Have you ever sneezed nonstop, having difficulty in breathing through your nose and dripping mucous over an exposure to something like dusts while cleaning your room or pollens while doing your doing your gardening? This must be a form of allergic rhinitis.
Allergic rhinitis is also called “hay fever”. From the word itself, allergic means induced by an allergy, and rhinitis meaning an inflammation of the nasal passageway. Both should be present to be able to qualify as an allergic rhinitis.
What are the Predisposition or the Risk factors
a. Those with asthma, migraine, eczema, depression
b. Those with relatives or parents with allergic rhinitis since allergy may run genetically
c.Those living in rural areas wherein trees, grasses and pollens
d.Those living in a highly polluted and heavily dusted urban areas.
What are Types of Allergic Rhinitis
a. Perennial- Allergic rhinitis that persists throughout the whole year. This type is usually seen in children.
b. Seasonal- Allergic rhinitis that exacerbate or attack in specific season, more specially the haying season wherein pollens of seasonal plants abound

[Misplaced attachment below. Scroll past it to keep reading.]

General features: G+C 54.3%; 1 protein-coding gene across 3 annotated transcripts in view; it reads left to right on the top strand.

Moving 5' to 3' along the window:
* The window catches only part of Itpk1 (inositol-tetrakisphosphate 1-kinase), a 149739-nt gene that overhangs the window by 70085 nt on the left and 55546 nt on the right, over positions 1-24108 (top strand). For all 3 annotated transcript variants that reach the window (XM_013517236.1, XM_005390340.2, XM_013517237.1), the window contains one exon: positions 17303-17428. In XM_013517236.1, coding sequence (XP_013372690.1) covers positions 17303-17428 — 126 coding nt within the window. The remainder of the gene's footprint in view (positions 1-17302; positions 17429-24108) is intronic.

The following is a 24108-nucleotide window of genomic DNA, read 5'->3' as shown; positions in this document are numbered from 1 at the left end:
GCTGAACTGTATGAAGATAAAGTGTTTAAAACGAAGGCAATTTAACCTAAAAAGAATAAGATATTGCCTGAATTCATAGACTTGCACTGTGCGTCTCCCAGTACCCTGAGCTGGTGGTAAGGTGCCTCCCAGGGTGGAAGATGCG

What are the Signs and Symptoms of Allergic Rhinitis
1. itchy nasal airway 2. post nasal drip 3. sneezing 4 watery eyes 5. rhinorrhea 6. nasal obstruction
What are the Treatments for Allergic Rhinitis?
The treatment of the allergic rhinitis depends on the extent of the allergy. Some may require a conservative management by taking medications and avoiding allergens, and some may require a more aggressive management especially for serious cases.
1. Antihistamines- Antihistamines are anti- allergies. They stop the overreacting immune response to the allergens thereby supressing the symptoms. Examples include Benadryl and Cetirizine.
2. Decongestant- With inflammation of the nasal airways, breathing is more difficult. Decongestants opens up the airways and helps to stop the mucous from plugging it.
3. Nasal Sprays- Nasal sprays are either decongestant or steroids. Decongestants help you breath more comfortably after a minute of spraying (e.g. Drixine), and steroids supress inflammation that is effective 12 to 24 hours when sprayed regularly (e.g. Flixotide, Nasonex).
4.Steroids- Oral steroids may be given to supress too much reaction of the nasal mucosa to the allergen and promotes healing of the irritated tissue (e.g. Prednisone). In some cases, immunotherapy or “allergic shots” may be given.
For those who have developed nasal polyps out of prolonged allergic rhinitis, surgery to remove those growth may be needed.